The country I grew up has neither a clean record nor a bright present towards the minorities it is home to. Putting some exceptions aside, our governments have never liked minorities, and not only the ones it officially recognized, like Greeks or Jews, but also the ones that you could call, in my native language, “aykırı sesler”, which can be translated into “incongruous voices”. The ones, who know exactly how governments treated those voices because they were once underrepresented, are in power now, and they ironically have adopted a similar discourse to their oppressors’. And including the last one, every government acts as if they treat the minorities fairly. This is what I call “grand hypocrisy”. If you wander in Turkish academia, you will find quality research on the history, but this “grand hypocrisy” is not my topic today. I want to talk about something similar but different in level and size. I want to talk about “minor hypocrisy”.
My academic interest to minorities does not rise from an awkward personal affection, as some fellow students ridiculously put it with funny statements like “You know, I love Islam. So I study Turkish society.” I believe how institutions and people treat minorities reveals a lot about their set of minds. In a responsible academic environment, an accurate study should distance the people from the institutions to a possible extend. What strikes me in my own life is how, sometimes, those people we dissociate from their governments actually behave the same way. The hypocrisy I call “minor” emerges when those people proclaim themselves strictly distinct from their vicious past and present governments, but they treat their friends and loved ones just like their governments did, does, but hopefully will not in the future.
No theory is good without an example. Here, take O.N.L. He is an educated, so-called humanist friend of mine. He likes to distinct himself from the society he lives in with his artistic expression, clothing, personal attitude, and his total adoption of and adaptation to the “humanist” discourse which welcomes “everyone as they are”. If you ask his friends or family, or even to those who watch him and his plays on the stage, he is a very nice person with a big heart. He detests the current government not because of political differences but also because the government does not treat the differences in an embracing way. He, himself, is an incongruous voice; and he mourns for the catastrophes that the minorities of our country went through. He even shared a video on Facebook condemning the past. Maybe not a good citizen for the current mentality, but such a good friend, and even a good intellectual, right?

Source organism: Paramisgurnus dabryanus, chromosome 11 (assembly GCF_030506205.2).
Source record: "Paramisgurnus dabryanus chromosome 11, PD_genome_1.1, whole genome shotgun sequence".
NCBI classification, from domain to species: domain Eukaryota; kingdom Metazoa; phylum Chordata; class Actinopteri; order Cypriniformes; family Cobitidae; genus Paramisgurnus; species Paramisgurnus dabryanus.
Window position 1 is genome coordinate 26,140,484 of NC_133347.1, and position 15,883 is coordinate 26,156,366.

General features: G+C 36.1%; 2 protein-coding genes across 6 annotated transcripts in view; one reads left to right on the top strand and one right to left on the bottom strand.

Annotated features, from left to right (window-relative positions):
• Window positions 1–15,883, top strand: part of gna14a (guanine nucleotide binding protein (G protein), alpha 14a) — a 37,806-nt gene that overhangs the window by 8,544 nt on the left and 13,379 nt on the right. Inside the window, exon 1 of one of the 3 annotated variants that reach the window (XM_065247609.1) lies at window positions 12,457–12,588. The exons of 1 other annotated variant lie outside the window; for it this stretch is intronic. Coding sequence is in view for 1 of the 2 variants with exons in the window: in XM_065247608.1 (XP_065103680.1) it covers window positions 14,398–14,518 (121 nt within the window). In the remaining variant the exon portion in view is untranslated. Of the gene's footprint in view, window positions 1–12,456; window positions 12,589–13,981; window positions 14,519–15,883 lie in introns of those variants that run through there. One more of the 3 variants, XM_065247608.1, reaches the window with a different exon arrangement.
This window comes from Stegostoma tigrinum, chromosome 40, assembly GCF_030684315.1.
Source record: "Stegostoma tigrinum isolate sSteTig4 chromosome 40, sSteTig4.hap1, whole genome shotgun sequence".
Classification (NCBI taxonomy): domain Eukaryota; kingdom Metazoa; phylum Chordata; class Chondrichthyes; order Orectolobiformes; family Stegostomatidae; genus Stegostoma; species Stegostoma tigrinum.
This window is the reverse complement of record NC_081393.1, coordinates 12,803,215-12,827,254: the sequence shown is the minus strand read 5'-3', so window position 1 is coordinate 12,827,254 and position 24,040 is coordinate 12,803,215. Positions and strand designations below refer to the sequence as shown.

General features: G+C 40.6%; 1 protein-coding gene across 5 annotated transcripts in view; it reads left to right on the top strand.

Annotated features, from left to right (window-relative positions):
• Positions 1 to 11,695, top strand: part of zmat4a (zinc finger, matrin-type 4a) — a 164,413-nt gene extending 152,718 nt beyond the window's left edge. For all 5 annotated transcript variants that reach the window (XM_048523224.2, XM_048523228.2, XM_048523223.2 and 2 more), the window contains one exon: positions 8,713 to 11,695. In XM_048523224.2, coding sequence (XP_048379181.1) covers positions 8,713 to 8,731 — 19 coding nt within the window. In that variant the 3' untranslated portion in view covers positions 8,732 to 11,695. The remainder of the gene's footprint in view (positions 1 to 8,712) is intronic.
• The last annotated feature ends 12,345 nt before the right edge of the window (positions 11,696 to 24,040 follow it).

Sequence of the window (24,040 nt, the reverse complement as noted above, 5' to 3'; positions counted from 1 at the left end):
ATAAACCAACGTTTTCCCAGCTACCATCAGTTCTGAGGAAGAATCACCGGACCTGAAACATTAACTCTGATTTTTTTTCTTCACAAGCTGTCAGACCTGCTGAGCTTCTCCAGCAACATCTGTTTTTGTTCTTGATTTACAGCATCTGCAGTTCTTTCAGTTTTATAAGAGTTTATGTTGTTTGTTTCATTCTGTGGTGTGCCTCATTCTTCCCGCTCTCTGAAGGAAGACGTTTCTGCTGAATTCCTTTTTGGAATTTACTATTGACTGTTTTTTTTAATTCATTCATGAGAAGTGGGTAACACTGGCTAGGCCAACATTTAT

However, when how he treats his friends who had to leave the country unfolds, we see a different story. This “nice person with a big heart” tends to consciously forget some of his friends live abroad. In addition, the departure of his friends, who were close enough to confront him with truths about his life, enabled this person to passively expel them. Their choice of living outside the country, or their obligation to do so, gave him the opportunity to gentrify his environment. He cut the communication with them, he deliberately lost touch, and it was something he could not do before, not to hurt the humanist image he is counting on in his personal relations. This virtual supporter of minorities failed to distance his behaviors from his country’s past and present towards his friends of a different type of minority.
So, when I saw the video he shared on Facebook, I immediately recognized a minor version of the grand hypocrisy I always condemn. He is the bearer of the pieces of a grand hypocrisy, and I am sure he sleeps well with his minor belongings. On the other hand, I feel the need to address any hypocrisy I detect, and minor or grand, it doesn’t matter.
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